The IPO Buzz: IPO Shock, Awe and Never Mind

The Ugly
The King Digital Entertainment plc) (KING) IPO came to market with the fanfare of an Olympic opening-day ceremony. The hype surrounding the offering reached out from the TV set as everyone on camera was talking up the deal.
The interactive entertainment company with its Candy Crush Saga game had priced its IPO the night before at $22.50 per share.
The unexpected happened.
Word swept across the floor of the New York Stock Exchange – the King IPO was looking to open between $20 and $21 per share. It opened at $20.50, DOWN $2 per share. It was hard to conceal the shocked disbelief on the TV personalities’ faces.
The question that was on everybody’s mind was: “What happened?” There had been talk of valuation problems. One example could be found on page 48 of its prospectus. It stated: For the quarter ended Dec. 31, 2013, King reported net income of $159.3 million on revenues of $601.7 million, DOWN from net income of $229.8 million on revenues of $621.2 million for the quarter ended Sept. 30, 2013.
The final answer: Buyers did not show up in the aftermarket.
The Good
The good came from an unexpected industrial group – a REIT, or real estate investment trust. Over the last five years – 2009 through 2013 – 53 REITS were priced, according to the U.S. Securities and Exchange Commission filings. There is usually no barroom bragging about opening-day moonshots from this group.
Consider this: Of the 53 REITs priced over the last five years, 17 closed their opening day as winners, 29 as losers, seven were unchanged, and the average loss for all 53 was 1.18 percent.
Last week was different.
CBS Outdoor Americas (CBSO) priced its IPO at $28. It started trading at $30.10, UP 7.5 percent from its IPO price.
The Bad
Friday was not a happy day around the IPO water fountain. Two cloud-computer companies and a Website provider had disappointing opening-day performances: 2U, Inc. (TWOU) priced its IPO at $13, opened unchanged at $13 and closed at $13.98; Aerohive Networks (HIVE) priced its IPO at $10, opened down $1.05 at $8.95 and closed at $10; and Everyday Health (EVDY) priced its IPO at $14, opened up 50 cents per share at $14.50 and closed at $13.50, DOWN 50 cents per share.
Nine IPOs in the Wings
This sets the stage for this week, when nine IPOs are looking to raise almost $2 billion,
In the mix are three cloud-computer companies, two healthcare providers, two technology companies, a Chinese provider of professional education and a carryover from last week. Until Friday’s stumbling aftermarket performances, there had been high hopes for most. Now caution rules the waves.
Trio in the Clouds
Five9 (FIVN – proposed) is a San Ramon, California-based provider of cloud software for customer contact centers. (For more information, please click here: Five9)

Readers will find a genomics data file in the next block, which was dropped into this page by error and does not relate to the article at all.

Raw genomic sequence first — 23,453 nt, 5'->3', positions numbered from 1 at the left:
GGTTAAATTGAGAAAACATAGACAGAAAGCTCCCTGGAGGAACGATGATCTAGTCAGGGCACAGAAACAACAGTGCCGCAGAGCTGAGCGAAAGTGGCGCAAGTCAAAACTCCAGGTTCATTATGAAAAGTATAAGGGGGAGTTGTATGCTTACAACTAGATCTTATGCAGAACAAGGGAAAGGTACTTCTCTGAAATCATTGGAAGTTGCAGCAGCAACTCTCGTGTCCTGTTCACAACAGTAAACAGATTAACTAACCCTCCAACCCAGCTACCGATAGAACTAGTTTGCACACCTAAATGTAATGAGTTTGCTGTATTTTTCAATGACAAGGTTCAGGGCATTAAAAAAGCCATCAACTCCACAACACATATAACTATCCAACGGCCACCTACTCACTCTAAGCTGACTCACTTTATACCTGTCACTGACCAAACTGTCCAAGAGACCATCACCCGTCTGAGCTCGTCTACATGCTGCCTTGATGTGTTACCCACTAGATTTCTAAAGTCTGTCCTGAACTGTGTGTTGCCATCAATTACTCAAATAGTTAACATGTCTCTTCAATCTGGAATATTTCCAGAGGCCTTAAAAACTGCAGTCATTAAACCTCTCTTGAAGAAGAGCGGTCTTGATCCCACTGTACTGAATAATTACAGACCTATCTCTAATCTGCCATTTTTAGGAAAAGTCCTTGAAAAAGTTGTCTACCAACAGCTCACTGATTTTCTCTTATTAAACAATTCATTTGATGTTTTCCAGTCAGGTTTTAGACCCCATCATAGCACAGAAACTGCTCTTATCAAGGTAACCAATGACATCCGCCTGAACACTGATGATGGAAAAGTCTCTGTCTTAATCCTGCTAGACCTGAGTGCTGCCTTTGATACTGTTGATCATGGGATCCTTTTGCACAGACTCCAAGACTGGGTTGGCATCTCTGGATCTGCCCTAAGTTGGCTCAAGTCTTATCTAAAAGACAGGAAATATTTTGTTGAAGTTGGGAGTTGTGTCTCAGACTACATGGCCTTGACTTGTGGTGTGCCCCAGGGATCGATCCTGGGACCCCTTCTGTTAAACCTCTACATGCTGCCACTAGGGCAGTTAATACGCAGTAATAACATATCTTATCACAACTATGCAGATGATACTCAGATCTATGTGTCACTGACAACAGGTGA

Opower (OPWR – proposed) is an Arlington, Virginia-based provider of cloud-based software to the $2.2 trillion utility industry. (For more information, please click here: Opower)
Rubicon Project (RUBI – proposed) automates the buying and selling of advertising through its Advertising Automation Cloud platform. The company is headquartered in Los Angeles. (For more information, please click here: Rubicon Project)
A Pair in Healthcare
Corium International (CORI – proposed) is a Menlo Park, California-based commercial stage biopharmaceutical company developing specialty pharmaceutical products for transdermal and transmucosal delivery systems. (For more information, please click here: Corium International)
SCYNEXIS (SCYX– proposed) is a Durham, North Carolina-based pharmaceutical company developing novel anti-infectives to address significant unmet therapeutic needs. Its lead product candidate is a novel oral and intravenous drug to treat serious and life-threatening invasive fungal infections in people. (For more information, please click here: SCYNEXIS)
Two in Technology
GrubHub (GRUB– proposed) is a Chicago-based operator of an online and mobile platform for restaurant pick-up and delivery orders. (For more information, please click here: Grubhub)
IMS Health Holdings (IMS – proposed) is a Danbury, Connecticut–based provider of information and technology services to the healthcare industry that let its clients measure and improve their performance. (For more information, please click here: IMS Health Holdings)
Getting Smart in China
Tarena International (TEDU – proposed) is a Beijing-based provider of professional education services in China. (For more information, please click here: Tarena International)
Is Eight Enough?
Looking into next week, the calendar has eight IPOs aiming to raise $3.9 billion. A couple of brand-name companies expect to make their debuts – Ally Financial (ALLY – proposed) and La Quinta Holdings (LQ – proposed); more about them later.
Stay tuned.
Disclosure: Neither the author nor anyone else on the staff has a position in any stocks mentioned, nor do we trade or invest in IPOs. The author and staff do not issue advice, recommendations or opinions.